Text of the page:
I want to write, but without a deadline or structure, my practice gets wiffly. My journal gets used when life gets sucky. Good news is, life has been agreeable lately. Bad news is, I haven’t written as much. So, to encourage myself, I started this blog two months ago with a goal to post every day. It put a structure in front of me that helped me stay on the writing rails.
The world is awash in words. Words meant to inspire, encourage love, espouse hate. Words intended to inform or designed to deceive. Words unrestricted by paper shortages; digitally unlimited.
Bloggers number in the hundreds of millions. Social media allows us to reach out and touch others. How far our reach goes depends on whether or not what we have to say resonates for others and how good our marketing is.
I’ve joined that blogging world. Twice.
I started my first blog, Pursuing Podcasts, last year. It was about podcasts. About other peoples’ work and thoughts. It continues to exist, albeit lightly used.
My second blog, Walk the Goats, I started on March 1, 2018. This year. Fifteen days ago. Walk the Goats is about my thoughts, thoughts from my inner landscape.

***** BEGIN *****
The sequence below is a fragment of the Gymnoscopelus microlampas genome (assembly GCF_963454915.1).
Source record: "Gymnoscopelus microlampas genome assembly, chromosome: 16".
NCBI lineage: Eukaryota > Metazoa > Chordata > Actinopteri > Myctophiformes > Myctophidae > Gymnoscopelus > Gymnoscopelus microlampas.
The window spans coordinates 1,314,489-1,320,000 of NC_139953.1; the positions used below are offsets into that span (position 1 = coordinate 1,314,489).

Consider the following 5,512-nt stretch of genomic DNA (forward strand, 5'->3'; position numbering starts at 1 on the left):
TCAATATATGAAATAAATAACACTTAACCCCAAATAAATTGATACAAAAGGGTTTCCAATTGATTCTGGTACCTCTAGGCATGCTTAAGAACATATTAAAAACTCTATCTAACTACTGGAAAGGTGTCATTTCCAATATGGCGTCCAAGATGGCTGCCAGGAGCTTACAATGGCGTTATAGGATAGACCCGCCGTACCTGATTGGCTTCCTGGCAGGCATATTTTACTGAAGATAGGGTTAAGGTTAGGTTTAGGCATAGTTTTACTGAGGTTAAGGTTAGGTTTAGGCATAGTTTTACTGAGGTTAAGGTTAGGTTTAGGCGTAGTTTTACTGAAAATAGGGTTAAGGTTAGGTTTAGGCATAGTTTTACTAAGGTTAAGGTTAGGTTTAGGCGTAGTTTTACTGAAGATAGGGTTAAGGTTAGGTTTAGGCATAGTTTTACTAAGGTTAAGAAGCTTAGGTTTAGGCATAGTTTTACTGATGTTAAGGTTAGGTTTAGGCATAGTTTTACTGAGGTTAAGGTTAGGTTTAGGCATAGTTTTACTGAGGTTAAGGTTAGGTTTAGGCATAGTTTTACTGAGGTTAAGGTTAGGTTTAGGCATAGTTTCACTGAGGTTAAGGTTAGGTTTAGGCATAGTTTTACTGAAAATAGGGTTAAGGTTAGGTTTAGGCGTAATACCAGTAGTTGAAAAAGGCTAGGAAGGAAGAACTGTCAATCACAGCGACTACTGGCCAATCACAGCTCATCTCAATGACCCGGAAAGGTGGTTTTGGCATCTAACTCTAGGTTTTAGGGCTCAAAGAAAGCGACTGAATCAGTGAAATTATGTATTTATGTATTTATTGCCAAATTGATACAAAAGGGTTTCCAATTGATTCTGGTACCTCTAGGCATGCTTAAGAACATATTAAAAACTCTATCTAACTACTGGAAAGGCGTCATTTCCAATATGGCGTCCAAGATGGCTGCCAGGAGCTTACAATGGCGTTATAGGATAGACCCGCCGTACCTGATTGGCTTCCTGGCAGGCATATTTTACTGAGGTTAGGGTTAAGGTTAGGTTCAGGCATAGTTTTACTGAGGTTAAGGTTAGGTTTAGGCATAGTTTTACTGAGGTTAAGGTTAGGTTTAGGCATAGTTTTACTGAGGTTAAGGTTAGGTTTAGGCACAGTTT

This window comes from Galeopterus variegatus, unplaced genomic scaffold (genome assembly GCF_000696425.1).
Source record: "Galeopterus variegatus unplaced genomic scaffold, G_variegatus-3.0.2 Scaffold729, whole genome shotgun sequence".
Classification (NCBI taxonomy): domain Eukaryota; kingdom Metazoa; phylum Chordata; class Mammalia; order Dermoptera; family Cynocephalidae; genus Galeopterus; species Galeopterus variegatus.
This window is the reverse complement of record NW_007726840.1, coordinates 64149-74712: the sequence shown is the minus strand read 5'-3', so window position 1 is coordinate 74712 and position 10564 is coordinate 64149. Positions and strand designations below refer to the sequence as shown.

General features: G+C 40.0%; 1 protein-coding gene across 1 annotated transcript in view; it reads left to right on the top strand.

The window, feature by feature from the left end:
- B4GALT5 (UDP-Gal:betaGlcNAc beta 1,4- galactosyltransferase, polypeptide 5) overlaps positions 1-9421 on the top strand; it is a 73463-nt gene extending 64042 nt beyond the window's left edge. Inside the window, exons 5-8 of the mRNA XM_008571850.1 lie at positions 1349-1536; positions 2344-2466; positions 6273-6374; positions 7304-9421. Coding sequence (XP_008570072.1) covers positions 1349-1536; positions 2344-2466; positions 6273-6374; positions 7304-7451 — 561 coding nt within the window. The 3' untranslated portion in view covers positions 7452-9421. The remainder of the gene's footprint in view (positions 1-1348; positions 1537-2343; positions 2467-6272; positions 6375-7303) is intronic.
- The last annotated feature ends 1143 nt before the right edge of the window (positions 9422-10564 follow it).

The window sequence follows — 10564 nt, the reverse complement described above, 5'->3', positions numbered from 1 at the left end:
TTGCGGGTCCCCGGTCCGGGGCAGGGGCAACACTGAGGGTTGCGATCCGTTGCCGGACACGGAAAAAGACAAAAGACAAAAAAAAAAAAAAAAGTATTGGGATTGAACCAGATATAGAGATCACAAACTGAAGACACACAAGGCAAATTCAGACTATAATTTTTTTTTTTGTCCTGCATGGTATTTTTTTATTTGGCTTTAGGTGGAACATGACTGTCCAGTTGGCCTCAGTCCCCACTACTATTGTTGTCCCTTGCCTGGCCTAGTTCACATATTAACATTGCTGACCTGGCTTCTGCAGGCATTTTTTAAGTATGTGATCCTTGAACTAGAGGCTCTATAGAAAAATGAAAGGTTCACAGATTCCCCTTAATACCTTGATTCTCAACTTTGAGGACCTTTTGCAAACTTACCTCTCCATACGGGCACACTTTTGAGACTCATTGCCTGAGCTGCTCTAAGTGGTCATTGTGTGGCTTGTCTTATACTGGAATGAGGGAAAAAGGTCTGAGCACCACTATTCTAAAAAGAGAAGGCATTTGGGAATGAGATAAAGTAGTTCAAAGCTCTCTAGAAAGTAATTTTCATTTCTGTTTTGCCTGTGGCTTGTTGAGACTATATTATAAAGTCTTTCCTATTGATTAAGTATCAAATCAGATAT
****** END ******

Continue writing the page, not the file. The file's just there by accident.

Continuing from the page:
I write about things Bubba and I talk about: relationship stuff; “divine” versus “relative” selves; internal “characters” who show up to deliver their lines and take their positions when they hear their cues. I write about things I think about and want to share, including observations on personal growth and life and aging and random other stuff.
I want to share my writing with Bubba. And what I want from him is supportive enthusiasm that I’m writing. I don’t want suggestions for how I might write something different or better.
It’s not because I think my work is brilliant and doesn’t need editing.
It’s because writing and sharing my work scares the living daylights out of me.
And in that place of fear, anything that discourages me feeds the fear. And stops the writing.
Which is why I’m looking for swords of light that encourage the what of what I’m doing–writing–rather than the skill with which I do it.
The thing is, when I share my writing with Bubba, I’m also sharing it with his mother, Jan.